As marijuana arrests continue on the streets of Birmingham and throughout Alabama each day, Rep. Patricia Todd (D-Birmingham) has taken the bold step of offering up proposed legislation that would make personal use and possession of the drug legal here.
Birmingham Criminal Defense LawyerRichard Perry, as a member of the non-profit marijuana advocacy group NORML, understands well that this could be an uphill battle, though we remain optimistic. It would effectively give Alabama residents both limited personal use authorization, as well as allow for larger-quantity medicinal use when prescribed.
Alabama HB 550 is a 40-page bill that would allow for the possession, use and cultivation of limited amounts of marijuana for personal use by people who are over the age of 21. The proposal would also authorize the Department of Revenue to regulate any cultivation, processing, packaging, testing, transportation, display and sale of the drug. Sales that weren’t conducted through regulated retail outlets would be prohibited, and the product would be taxed appropriately.
Additionally, HB 550 would also authorize medical use of candidates for certain patients who qualified by having been diagnosed with a serious medical condition by a doctor.
Entitled the Alabama Cannabis and Hemp Reform Act of 2013, it’s actually the third attempt at such a measure from Rep. Todd. Her efforts included two other medical marijuana bills, which were introduced earlier this year.
This measure is unique in that it would allow those local communities opposed to the measure to ban marijuana retail outlets, also known as dispensaries, but only if such action was approved by voters.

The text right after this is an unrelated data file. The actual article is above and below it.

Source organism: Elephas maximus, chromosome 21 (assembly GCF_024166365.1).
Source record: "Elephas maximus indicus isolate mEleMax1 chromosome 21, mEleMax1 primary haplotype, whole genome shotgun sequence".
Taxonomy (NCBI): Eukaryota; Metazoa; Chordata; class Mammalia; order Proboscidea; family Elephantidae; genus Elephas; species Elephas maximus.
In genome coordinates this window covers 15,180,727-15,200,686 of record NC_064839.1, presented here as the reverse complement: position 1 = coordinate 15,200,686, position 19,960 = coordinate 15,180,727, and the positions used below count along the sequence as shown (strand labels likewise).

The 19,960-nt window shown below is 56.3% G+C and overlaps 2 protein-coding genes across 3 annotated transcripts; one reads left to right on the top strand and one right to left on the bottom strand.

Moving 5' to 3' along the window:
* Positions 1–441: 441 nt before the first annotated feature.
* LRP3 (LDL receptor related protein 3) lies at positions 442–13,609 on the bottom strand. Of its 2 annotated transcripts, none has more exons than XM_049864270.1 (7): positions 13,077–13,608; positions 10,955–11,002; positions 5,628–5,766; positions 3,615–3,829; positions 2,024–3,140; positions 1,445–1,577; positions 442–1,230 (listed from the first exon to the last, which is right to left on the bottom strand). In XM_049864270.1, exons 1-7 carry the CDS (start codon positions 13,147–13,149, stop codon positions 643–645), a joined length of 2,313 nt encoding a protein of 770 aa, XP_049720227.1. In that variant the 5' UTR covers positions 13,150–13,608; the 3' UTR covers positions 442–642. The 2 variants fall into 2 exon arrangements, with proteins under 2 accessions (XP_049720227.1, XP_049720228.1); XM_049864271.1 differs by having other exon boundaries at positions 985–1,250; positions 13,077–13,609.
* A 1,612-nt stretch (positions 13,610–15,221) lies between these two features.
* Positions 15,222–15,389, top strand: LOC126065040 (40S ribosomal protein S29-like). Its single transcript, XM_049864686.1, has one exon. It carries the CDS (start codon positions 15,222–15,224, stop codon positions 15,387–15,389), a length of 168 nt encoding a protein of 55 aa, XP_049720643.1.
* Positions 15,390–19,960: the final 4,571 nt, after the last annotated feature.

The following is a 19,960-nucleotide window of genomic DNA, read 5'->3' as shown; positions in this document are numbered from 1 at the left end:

If passed, the law would also provide sanctions for minors under the age of 21 who were found to be in possession of the drug, save for those who were exempt as qualifying for medicinal use.
A passage of a law like this would mark a huge shift for Alabama, which has some of the harshest laws on the books with regard to marijuana. For example, simple possession, even of a single joint, is punishable by up to one year in jail, as well as a $6,000 fine.
Any amount discovered that police determine is not for personal use will be prosecuted as a Class C felony. As such, you would be facing between 1 to 10 years in prison. Not only is the punishment extreme, the label of felon – one typically reserved for violent offenders – is ridiculous. Nonetheless prevent you from a wide range of employment opportunities and will likely follow you in many other aspects of your life – always.
Sale or trafficking of the drug is even more serious, with penalties ranging from 2 years all the way up to life in prison, with fines ranging from $25,000 to $200,000. Additional penalties are also tacked on if the sale or distribution was to a minor or within a certain distance of a school or public housing project (the latter of which disproportionately targets poor and minority offenders).
The reality is that the vast majority of Americans do support legalization of marijuana, but it remains to be seen whether our Alabama state legislators will follow suit. While we are certainly hopeful that HB 550 will be successful, our goal in the meantime is to prevent you from incurring a conviction.
A defense can be particularly effective if the marijuana was not found on your person, even if it was in your vehicle or a vehicle in which you were riding.
We will question the validity of the police officer’s reasons for the initial stop or contact, whether the search was appropriate and whether there might be details overlooked by the investigating officers that would work in your favor.